This is a topic we can talk about for a long time – why we love OKRs, why it works, what are the benefits, yadda, yadda, this, that and the other, etc., etc…

In this post, we’re going to limit it to three reasons.

That’s it.



To create alignment in teams


OKRs are about helping teams work together. So OKRs are set as teams – this could be a leadership team, executive team, departmental team, scrum team, chapter team… You get the point. A group of (usually between 6 and 12) people working together.

And as a team, you’d want to understand why you exist – what’s your mission? This mission should align to the greater organisational mission, otherwise someone is missing something.

This might sound elementary, but imagine you’re in the marketing team – is your mission to be a reliable support function? Or to shift the mindset of the product or sales or finance teams to have more of a marketing mindset? Or to radically change the brand perception of your organisation? These are all viable mission statements, with very different implications.

Exercises such as defining the team mission, and many others, drive alignment within and across teams.



To create focus on the must-win goals


Based on your mission, you draft a set of goals (the Objectives) to achieve within a set time frame – say a quarter or a year. Make it concise and clear and choose three – it’s not an exhaustive list, these are your must-win battles, not the business as usual stuff. Business as usual gets measured elsewhere.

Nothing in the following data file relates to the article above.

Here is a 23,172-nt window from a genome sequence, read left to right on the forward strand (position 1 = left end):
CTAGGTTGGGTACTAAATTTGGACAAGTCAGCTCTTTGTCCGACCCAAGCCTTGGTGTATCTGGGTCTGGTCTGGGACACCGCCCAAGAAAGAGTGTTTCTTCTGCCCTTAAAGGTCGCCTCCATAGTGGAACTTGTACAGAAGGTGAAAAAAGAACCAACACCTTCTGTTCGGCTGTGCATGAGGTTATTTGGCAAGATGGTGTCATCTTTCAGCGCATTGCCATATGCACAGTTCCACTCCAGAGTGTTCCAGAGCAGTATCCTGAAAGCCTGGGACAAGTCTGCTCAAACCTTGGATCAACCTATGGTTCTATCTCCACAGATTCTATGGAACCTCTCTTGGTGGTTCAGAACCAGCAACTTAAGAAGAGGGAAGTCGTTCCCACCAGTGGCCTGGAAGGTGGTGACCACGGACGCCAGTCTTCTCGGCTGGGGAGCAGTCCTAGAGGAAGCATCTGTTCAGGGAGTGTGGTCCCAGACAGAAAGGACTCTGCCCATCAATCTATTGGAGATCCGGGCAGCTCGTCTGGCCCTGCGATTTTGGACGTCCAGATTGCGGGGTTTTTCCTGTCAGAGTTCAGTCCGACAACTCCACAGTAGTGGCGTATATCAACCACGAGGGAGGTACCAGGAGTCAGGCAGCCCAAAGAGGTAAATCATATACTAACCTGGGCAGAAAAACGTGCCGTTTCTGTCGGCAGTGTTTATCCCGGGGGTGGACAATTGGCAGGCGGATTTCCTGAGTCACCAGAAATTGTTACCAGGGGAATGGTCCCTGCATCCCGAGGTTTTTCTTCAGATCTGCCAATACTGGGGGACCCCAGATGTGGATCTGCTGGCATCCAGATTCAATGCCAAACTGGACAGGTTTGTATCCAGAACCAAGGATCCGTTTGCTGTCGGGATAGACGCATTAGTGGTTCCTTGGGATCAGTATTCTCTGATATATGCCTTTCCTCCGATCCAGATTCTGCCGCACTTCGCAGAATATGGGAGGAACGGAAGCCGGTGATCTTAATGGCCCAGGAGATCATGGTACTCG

OKRs is a goal management framework for strategy implementation, not for performance management. What are the three things that you must achieve this quarter to make the most progress towards your mission? 



To create clarity in results


This is the tricky part – you are pursuing this goal because it will have a measurable impact on the business. What is this impact? How will you measure it?

And so you set Key Results to keep track of these metrics. Note that you keep track of results, not tasks – in effect the result you hope for when you’ve executed a set of tasks successfully. We focus on outcomes, not output.

It’s the opposite of micro-management. What result do we want for the business? Let’s say our marketing team is tasked to get 10 000 downloads of our app that just launched, by the end of the quarter. If everyone agrees, then they can go away and figure out the initiatives, escalate only if they run into problems or if they think they’re not going to hit the download target; then we jump in and problem solve together.


Implementing OKRs successfully will help you achieve a lot, but three themes stand out – it drives alignment across the organisation, it drives focus on the most important goals and it drives engagement of your team through clarity of expectations. We’d love to continue this conversation. Get in touch at



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